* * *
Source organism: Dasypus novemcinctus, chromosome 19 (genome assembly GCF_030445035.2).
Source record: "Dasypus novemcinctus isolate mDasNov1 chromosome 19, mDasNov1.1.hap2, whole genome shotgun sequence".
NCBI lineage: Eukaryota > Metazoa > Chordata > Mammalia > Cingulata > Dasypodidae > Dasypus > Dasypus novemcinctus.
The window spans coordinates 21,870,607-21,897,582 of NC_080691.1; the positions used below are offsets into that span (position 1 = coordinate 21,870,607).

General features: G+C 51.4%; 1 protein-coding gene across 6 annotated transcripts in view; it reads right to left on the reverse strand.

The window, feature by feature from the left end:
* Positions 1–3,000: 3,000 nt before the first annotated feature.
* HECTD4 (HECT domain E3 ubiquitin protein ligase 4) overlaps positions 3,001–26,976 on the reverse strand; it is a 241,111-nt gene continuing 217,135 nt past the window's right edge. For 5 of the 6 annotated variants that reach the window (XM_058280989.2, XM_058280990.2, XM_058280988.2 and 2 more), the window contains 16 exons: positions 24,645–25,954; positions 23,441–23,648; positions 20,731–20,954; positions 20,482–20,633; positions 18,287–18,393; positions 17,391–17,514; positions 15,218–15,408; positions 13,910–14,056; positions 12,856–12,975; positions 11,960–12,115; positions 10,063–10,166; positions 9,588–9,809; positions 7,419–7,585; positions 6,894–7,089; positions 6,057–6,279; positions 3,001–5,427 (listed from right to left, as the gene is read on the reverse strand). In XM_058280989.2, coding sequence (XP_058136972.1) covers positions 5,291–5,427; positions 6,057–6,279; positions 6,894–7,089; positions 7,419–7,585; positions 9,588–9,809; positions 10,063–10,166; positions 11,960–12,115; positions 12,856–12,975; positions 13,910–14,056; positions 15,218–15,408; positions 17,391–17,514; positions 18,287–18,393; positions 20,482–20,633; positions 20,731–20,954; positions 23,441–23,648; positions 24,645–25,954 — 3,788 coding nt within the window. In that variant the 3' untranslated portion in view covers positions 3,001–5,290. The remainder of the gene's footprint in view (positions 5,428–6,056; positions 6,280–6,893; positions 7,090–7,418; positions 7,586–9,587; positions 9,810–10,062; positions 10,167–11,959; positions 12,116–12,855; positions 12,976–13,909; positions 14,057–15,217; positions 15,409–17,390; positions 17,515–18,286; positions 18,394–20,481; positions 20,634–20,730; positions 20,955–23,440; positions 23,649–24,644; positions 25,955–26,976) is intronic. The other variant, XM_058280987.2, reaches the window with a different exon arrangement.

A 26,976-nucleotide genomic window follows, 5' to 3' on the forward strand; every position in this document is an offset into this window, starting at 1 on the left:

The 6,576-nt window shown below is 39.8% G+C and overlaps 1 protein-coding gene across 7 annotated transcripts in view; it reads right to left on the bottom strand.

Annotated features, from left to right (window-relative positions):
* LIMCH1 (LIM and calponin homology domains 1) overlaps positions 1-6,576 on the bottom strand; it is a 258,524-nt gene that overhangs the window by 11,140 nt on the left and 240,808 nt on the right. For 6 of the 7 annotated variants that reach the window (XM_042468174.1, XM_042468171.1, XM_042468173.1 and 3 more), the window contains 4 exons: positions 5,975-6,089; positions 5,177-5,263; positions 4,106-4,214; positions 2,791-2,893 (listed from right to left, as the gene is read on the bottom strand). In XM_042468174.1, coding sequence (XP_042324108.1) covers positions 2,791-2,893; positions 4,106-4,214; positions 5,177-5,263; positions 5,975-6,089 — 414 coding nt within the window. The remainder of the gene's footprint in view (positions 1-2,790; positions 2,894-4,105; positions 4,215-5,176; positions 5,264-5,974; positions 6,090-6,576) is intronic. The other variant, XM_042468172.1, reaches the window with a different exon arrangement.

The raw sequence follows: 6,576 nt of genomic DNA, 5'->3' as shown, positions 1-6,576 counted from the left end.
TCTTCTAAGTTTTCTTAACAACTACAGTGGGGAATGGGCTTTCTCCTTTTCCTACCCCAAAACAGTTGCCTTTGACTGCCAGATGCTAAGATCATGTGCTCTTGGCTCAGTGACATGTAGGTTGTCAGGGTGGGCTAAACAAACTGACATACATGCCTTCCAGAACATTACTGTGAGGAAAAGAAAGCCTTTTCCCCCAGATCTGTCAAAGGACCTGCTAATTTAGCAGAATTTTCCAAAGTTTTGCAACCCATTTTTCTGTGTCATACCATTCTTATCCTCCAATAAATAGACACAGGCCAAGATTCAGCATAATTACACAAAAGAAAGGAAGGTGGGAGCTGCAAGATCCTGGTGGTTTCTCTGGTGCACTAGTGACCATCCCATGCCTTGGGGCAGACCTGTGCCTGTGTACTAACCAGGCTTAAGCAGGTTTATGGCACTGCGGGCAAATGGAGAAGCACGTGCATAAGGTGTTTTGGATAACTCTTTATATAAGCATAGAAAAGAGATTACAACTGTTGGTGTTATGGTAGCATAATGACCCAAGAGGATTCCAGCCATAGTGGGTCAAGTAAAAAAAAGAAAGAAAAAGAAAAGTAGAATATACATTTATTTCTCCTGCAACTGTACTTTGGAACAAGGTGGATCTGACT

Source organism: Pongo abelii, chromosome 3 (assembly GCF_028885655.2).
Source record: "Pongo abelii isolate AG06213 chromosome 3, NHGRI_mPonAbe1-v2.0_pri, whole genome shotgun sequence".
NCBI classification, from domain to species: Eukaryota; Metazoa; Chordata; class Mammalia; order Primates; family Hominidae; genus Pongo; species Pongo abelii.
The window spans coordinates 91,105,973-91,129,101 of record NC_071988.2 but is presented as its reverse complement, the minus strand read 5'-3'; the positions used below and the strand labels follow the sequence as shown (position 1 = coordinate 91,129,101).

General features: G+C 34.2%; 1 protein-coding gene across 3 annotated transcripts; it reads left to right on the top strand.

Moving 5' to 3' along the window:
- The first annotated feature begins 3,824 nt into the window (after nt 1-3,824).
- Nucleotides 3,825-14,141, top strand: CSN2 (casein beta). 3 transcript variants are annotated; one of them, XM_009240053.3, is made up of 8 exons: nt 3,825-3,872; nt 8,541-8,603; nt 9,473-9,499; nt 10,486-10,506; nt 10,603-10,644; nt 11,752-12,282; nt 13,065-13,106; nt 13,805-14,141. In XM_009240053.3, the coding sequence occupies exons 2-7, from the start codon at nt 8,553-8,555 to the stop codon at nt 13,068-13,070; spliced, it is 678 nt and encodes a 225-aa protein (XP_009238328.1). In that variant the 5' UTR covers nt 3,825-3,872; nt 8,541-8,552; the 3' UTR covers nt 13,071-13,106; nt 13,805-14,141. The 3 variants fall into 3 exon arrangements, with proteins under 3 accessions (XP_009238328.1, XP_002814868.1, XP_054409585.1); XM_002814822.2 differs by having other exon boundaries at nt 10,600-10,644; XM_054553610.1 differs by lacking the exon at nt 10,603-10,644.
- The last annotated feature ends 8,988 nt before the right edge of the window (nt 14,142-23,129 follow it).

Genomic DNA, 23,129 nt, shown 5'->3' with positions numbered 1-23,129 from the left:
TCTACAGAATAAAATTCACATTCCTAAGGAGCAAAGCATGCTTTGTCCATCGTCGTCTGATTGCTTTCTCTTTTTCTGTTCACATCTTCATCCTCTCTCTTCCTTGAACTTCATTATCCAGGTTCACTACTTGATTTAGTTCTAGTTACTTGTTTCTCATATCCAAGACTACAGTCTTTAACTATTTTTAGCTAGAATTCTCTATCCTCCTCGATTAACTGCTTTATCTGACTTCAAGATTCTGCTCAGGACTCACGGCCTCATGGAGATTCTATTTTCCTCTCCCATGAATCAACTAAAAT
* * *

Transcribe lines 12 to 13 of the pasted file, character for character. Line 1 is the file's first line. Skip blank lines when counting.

* LIMCH1 (LIM and calponin homology domains 1) overlaps positions 1-6,576 on the bottom strand; it is a 258,524-nt gene that overhangs the window by 11,140 nt on the left and 240,808 nt on the right. For 6 of the 7 annotated variants that reach the window (XM_042468174.1, XM_042468171.1, XM_042468173.1 and 3 more), the window contains 4 exons: positions 5,975-6,089; positions 5,177-5,263; positions 4,106-4,214; positions 2,791-2,893 (listed from right to left, as the gene is read on the bottom strand). In XM_042468174.1, coding sequence (XP_042324108.1) covers positions 2,791-2,893; positions 4,106-4,214; positions 5,177-5,263; positions 5,975-6,089 — 414 coding nt within the window. The remainder of the gene's footprint in view (positions 1-2,790; positions 2,894-4,105; positions 4,215-5,176; positions 5,264-5,974; positions 6,090-6,576) is intronic. The other variant, XM_042468172.1, reaches the window with a different exon arrangement.

The raw sequence follows: 6,576 nt of genomic DNA, 5'->3' as shown, positions 1-6,576 counted from the left end.